The China Alliance of Real Estate Agencies, whose membership handles about 60 percent of home sales in China, is touring the Seattle area this week and let us tag along and ask them about foreign homebuyers in King County.
One of the biggest stories in the Seattle-area real-estate market continues to be the strong interest among homebuyers coming from China.
Although foreign sales here are down a bit lately, King County in recent years has become one of the most sought-after U.S. regions for people in China looking for a home as an investment or to move to. While a boon for home sellers and real-estate companies, buyers from China have been blamed for soaring home prices, and foreign speculators became a main topic in the Seattle mayoral election.
So why are so many people from China interested in buying here, and will it continue? To find out, we joined a delegation of 15 top real-estate brokers from mainland China who are in town this week to check out the area for themselves and tour homes with the help of Windermere — the latest sign of China’s interest in Seattle. The brokers include the leadership of the China Alliance of Real Estate Agencies, whose membership handles about 60 percent of home sales in China.
The brokers all said good schools, clean air, proximity to China, beautiful natural resources like lakes and mountains and the growing economy are the main draws, with most citing Amazon, Microsoft and Boeing as internationally renowned companies.
“It’s like Vancouver, but cheaper,” is how Yi Liu, a broker in China who serves as the real-estate alliance’s vice president, sums it up. Vancouver, B.C., has long been a major destination for Chinese homebuyers.
Are the homes used as investments or actual residences?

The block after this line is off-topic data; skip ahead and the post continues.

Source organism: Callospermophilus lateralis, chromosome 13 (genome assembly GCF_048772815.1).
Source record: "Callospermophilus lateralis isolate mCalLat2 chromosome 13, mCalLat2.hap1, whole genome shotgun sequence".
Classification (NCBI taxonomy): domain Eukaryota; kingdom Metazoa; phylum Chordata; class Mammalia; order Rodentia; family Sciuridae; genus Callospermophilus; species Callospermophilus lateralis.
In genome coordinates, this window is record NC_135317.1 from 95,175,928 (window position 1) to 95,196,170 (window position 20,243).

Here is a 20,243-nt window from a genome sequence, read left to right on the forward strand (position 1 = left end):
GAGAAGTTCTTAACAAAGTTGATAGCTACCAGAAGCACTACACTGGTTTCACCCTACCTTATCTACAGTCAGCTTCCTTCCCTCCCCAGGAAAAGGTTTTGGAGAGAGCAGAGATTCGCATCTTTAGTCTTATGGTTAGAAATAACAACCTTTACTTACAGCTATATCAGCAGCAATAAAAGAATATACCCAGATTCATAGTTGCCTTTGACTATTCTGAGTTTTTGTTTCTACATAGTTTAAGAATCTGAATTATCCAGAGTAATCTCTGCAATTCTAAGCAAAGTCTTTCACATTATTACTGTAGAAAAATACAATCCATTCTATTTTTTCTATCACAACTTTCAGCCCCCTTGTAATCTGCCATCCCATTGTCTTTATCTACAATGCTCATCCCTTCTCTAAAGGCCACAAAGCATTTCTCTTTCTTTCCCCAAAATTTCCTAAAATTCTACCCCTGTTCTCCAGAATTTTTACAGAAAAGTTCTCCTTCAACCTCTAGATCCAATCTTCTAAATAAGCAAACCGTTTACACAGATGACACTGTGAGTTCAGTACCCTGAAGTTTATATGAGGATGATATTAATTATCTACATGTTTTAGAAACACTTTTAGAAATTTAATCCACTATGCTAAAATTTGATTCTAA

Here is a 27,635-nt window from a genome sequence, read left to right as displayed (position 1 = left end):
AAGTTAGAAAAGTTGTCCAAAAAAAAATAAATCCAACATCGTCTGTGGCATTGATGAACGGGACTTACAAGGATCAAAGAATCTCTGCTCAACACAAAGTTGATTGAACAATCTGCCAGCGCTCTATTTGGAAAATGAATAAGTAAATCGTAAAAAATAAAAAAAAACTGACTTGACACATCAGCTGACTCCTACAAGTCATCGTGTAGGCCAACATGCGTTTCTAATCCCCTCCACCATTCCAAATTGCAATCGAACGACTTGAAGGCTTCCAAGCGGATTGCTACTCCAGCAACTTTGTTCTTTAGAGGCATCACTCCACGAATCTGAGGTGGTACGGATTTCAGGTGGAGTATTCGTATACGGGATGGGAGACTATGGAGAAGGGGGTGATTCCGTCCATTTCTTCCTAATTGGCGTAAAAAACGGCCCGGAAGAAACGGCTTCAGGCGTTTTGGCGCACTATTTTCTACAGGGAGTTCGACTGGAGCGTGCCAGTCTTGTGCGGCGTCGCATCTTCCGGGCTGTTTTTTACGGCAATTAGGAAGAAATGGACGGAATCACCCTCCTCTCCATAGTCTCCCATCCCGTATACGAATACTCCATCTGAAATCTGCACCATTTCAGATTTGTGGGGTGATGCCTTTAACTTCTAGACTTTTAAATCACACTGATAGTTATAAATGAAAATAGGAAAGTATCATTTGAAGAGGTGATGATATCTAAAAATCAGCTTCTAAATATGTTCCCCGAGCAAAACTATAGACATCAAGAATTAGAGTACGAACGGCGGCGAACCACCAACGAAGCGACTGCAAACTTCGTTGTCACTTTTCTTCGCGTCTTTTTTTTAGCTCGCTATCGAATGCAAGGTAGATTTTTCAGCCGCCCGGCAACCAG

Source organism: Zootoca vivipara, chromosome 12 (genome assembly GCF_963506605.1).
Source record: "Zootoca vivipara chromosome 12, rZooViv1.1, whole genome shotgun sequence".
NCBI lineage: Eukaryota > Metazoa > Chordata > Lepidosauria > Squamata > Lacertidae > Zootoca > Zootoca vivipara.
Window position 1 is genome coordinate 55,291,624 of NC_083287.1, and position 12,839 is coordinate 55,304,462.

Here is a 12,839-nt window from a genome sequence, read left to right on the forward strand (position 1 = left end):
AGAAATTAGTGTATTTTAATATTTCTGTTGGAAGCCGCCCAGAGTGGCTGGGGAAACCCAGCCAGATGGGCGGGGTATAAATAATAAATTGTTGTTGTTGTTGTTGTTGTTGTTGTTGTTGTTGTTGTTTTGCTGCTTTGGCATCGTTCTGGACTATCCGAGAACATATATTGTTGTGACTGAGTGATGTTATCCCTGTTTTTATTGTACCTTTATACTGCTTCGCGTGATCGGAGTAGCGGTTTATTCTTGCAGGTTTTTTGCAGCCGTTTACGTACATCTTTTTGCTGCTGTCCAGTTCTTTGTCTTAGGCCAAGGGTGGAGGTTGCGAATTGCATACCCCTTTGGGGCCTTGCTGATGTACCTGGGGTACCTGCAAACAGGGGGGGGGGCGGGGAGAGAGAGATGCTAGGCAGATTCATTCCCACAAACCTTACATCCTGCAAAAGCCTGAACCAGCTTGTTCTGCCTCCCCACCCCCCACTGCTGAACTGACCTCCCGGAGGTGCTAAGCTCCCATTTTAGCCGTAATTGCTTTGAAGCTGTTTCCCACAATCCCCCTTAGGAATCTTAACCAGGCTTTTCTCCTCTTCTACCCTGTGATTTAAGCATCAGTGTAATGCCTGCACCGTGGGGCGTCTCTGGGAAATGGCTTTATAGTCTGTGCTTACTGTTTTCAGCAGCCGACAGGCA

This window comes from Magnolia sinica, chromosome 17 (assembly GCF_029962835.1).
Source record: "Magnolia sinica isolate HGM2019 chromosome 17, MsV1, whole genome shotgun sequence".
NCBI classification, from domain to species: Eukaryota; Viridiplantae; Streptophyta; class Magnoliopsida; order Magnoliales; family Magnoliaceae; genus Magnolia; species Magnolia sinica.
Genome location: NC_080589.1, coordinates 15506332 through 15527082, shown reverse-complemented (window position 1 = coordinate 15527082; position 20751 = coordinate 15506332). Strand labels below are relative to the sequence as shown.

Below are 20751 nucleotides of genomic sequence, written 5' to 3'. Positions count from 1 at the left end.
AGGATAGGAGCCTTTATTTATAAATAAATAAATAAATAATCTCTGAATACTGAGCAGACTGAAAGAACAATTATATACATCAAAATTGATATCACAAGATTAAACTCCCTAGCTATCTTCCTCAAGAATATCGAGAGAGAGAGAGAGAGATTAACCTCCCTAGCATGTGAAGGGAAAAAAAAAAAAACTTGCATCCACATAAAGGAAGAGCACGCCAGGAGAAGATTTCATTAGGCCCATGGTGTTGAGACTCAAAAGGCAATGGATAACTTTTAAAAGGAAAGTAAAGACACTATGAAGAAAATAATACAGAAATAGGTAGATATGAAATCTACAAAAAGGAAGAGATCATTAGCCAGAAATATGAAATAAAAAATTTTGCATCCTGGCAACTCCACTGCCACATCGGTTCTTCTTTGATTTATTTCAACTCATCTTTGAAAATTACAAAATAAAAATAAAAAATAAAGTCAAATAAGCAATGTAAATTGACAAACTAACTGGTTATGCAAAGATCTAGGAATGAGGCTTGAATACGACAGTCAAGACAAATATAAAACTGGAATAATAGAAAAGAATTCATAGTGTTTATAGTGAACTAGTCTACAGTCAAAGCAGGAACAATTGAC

“It’s about 50/50,” said Chris Hu, vice president of B.A. & 515J Group, a brokerage in Beijing. Those who rent out the homes can see 5 to 6 percent profit a year, he said, as the local market continues to see rising prices. “The investment return is very nice to them,” Hu said.
Families in China will often send just their kids to live here and go to school, or the breadwinner will stay behind and work in China: “A lot of Chinese buy here as an investment in education for their kids,” Hu said.
Local brokers have long reported Chinese money flowing strongest into luxury homes in places like Medina and West Bellevue. But that’s beginning to change, Hu said.
“These days, a lot of Chinese buyers who want to be in Seattle are middle-class,” he said.
Will this trend continue?
In the short term, foreign sales have stagnated, largely because China has made it harder to get money out of the country, Aijing Wang, the real-estate alliance’s CEO, said through an interpreter. But in the long run, Seattle looks like it will remain a desirable market, she said — it’s especially attractive because homes here are cheaper than Vancouver, San Francisco and New York, which traditionally have been popular for foreign homebuyers.
“I think it’s just the beginning,” Hu said.
But we’re getting more expensive, and catching up with those cities
If anything, that only builds more confidence among foreign buyers because they know they’ll get a better return on their investment, Liu said. And we’re still dirt cheap — and seeing prices rise a lot more slowly — compared to China’s top cities.
“People can buy a house like this,” Liu said inside a $5.3 million listing in Medina, “for the cost of a three- or four-bedroom apartment in Beijing.”
But our rising prices are already starting to price out some of the middle-class buyers in China. “One of my friends looked here but bought in Maryland” because it’s more affordable, Liu said.
Have President Donald Trump’s anti-immigration stances dissuaded any buyers?
Not yet, because most people from China looking to buy a house and move here are using the federal EB-5 program, which Trump and Congress haven’t touched, Wang said. The program, which has led to fraud in some cases, allows foreigners to become permanent U.S. residents if they invest at least $500,000 in certain U.S. projects.
They said they’ve felt welcome so far in America.